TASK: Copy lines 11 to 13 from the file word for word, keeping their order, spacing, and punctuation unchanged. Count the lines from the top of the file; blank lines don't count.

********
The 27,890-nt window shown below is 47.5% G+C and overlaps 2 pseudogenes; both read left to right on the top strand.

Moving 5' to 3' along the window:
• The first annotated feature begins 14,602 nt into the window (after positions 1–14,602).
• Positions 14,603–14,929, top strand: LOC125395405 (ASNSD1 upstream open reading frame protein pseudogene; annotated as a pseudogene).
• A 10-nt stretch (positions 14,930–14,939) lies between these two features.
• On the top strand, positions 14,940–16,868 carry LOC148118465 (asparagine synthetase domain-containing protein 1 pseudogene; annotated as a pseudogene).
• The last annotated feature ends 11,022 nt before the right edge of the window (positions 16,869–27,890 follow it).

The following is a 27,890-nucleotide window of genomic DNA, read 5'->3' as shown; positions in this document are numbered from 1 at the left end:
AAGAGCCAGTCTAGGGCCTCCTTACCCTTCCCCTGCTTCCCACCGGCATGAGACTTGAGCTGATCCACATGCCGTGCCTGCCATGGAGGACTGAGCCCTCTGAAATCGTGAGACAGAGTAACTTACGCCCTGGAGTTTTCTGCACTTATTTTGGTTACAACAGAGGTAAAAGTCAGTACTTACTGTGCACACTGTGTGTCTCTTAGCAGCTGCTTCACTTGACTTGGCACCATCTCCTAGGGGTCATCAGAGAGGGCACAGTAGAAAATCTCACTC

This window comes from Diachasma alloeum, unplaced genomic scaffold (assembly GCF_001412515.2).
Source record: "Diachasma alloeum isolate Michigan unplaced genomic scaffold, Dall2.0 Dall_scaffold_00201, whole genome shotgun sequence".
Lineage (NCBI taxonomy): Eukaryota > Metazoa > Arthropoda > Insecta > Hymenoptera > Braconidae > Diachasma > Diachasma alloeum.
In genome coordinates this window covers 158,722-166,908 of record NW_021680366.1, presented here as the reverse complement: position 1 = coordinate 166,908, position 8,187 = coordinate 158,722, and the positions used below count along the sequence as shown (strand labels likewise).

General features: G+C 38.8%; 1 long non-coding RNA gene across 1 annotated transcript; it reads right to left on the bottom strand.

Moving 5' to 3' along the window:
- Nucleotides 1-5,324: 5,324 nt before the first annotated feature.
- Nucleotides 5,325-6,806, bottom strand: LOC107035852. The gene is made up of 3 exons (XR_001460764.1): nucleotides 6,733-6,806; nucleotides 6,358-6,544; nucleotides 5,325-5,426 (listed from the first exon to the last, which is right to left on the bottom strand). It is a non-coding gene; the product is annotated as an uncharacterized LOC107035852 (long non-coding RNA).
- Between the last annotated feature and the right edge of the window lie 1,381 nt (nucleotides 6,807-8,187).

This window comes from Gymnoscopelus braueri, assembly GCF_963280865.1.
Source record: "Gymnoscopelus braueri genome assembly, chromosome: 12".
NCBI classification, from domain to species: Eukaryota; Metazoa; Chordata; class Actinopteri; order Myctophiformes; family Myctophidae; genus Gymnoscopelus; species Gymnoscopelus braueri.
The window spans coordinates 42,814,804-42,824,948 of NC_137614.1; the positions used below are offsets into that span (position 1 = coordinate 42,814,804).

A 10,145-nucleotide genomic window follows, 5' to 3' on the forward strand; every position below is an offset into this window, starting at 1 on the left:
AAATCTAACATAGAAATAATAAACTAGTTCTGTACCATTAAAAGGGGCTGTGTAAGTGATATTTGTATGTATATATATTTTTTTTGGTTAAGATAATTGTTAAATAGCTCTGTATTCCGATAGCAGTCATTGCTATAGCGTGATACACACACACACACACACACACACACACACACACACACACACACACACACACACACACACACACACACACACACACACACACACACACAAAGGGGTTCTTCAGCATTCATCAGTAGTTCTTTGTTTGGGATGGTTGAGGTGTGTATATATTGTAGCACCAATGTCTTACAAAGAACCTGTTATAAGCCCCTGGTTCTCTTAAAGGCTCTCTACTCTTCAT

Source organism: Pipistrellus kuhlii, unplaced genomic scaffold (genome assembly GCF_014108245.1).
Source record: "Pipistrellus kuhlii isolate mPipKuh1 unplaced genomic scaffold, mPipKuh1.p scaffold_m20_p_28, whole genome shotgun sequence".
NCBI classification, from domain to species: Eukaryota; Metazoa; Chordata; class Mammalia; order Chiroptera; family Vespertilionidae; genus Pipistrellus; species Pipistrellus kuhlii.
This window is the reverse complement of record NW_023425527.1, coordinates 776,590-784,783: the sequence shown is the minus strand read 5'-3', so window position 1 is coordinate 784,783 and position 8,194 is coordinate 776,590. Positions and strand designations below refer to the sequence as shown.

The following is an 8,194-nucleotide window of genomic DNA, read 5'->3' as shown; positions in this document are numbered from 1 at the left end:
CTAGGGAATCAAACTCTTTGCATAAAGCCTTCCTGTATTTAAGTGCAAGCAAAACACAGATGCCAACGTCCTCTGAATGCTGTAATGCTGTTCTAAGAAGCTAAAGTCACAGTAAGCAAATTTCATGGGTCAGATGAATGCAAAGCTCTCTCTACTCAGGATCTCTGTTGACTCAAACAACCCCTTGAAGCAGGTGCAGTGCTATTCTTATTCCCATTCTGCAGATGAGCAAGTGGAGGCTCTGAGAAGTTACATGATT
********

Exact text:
Source record: "Diachasma alloeum isolate Michigan unplaced genomic scaffold, Dall2.0 Dall_scaffold_00201, whole genome shotgun sequence".
Lineage (NCBI taxonomy): Eukaryota > Metazoa > Arthropoda > Insecta > Hymenoptera > Braconidae > Diachasma > Diachasma alloeum.
In genome coordinates this window covers 158,722-166,908 of record NW_021680366.1, presented here as the reverse complement: position 1 = coordinate 166,908, position 8,187 = coordinate 158,722, and the positions used below count along the sequence as shown (strand labels likewise).